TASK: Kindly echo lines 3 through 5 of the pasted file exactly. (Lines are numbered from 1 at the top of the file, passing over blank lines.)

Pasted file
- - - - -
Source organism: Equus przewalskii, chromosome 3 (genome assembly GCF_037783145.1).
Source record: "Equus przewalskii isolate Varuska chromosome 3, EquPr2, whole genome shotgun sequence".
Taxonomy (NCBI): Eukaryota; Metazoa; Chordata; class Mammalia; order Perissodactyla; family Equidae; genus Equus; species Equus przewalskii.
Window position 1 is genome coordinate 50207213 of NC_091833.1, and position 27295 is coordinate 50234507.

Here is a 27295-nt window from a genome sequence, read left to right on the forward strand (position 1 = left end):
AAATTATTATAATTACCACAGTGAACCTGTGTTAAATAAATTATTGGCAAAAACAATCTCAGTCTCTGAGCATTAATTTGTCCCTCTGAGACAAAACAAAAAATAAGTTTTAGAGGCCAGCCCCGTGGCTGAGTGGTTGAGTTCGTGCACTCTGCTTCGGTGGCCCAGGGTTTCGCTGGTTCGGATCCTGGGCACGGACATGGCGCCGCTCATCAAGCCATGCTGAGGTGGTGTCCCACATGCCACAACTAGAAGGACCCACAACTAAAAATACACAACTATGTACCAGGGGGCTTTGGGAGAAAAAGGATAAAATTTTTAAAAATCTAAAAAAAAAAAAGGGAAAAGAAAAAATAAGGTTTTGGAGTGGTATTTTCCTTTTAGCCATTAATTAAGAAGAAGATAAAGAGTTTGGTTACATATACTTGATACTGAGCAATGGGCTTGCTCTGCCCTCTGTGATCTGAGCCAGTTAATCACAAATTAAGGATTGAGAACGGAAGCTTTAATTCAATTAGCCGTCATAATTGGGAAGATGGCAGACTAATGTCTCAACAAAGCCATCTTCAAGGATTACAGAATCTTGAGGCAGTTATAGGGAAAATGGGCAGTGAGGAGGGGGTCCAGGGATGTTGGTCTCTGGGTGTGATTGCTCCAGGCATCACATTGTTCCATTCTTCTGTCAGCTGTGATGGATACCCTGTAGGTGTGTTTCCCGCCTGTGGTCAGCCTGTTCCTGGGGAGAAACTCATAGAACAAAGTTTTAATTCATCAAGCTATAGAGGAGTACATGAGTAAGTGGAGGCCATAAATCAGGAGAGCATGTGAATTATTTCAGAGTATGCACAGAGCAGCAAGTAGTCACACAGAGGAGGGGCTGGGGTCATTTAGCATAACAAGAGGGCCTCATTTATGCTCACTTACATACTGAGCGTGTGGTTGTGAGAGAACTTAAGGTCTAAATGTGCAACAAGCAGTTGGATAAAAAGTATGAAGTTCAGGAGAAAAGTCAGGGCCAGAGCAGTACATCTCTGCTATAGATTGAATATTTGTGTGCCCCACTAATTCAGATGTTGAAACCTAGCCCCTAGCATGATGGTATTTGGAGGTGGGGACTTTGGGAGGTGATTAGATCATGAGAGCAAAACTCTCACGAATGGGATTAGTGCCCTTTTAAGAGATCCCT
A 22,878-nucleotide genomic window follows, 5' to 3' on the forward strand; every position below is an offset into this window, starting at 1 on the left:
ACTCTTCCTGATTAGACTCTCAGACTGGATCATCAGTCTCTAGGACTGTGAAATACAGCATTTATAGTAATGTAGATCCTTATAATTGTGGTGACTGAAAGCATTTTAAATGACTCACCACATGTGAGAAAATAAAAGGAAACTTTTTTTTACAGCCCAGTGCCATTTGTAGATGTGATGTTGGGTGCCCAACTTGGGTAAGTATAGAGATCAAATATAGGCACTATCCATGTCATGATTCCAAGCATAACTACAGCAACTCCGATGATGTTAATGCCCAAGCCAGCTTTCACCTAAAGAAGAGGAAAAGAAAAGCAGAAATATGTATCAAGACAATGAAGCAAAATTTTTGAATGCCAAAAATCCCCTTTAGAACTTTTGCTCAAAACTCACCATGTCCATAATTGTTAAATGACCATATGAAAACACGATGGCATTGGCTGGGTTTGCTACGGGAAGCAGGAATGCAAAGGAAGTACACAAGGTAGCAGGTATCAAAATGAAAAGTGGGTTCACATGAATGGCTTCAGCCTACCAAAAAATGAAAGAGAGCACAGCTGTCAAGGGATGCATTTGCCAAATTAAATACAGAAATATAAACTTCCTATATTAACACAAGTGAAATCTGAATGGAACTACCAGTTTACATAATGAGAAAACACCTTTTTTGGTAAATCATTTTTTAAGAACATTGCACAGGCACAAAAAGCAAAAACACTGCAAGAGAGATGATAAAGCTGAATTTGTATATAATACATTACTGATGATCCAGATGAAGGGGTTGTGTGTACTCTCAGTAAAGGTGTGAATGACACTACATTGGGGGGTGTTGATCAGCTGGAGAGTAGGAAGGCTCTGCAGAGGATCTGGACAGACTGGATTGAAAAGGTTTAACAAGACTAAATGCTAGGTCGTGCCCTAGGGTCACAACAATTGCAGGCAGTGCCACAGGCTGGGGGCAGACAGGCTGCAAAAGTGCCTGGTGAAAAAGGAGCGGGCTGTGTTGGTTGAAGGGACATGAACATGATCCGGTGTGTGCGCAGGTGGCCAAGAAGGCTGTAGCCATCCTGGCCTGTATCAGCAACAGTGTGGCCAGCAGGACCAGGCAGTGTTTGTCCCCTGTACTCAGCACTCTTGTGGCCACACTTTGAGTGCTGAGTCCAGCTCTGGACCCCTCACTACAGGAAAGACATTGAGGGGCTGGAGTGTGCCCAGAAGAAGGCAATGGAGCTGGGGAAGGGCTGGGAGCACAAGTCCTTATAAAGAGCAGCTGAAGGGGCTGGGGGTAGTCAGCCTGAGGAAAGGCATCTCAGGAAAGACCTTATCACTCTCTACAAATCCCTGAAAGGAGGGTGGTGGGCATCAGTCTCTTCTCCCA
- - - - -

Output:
Taxonomy (NCBI): Eukaryota; Metazoa; Chordata; class Mammalia; order Perissodactyla; family Equidae; genus Equus; species Equus przewalskii.
Window position 1 is genome coordinate 50207213 of NC_091833.1, and position 27295 is coordinate 50234507.

Here is a 27295-nt window from a genome sequence, read left to right on the forward strand (position 1 = left end):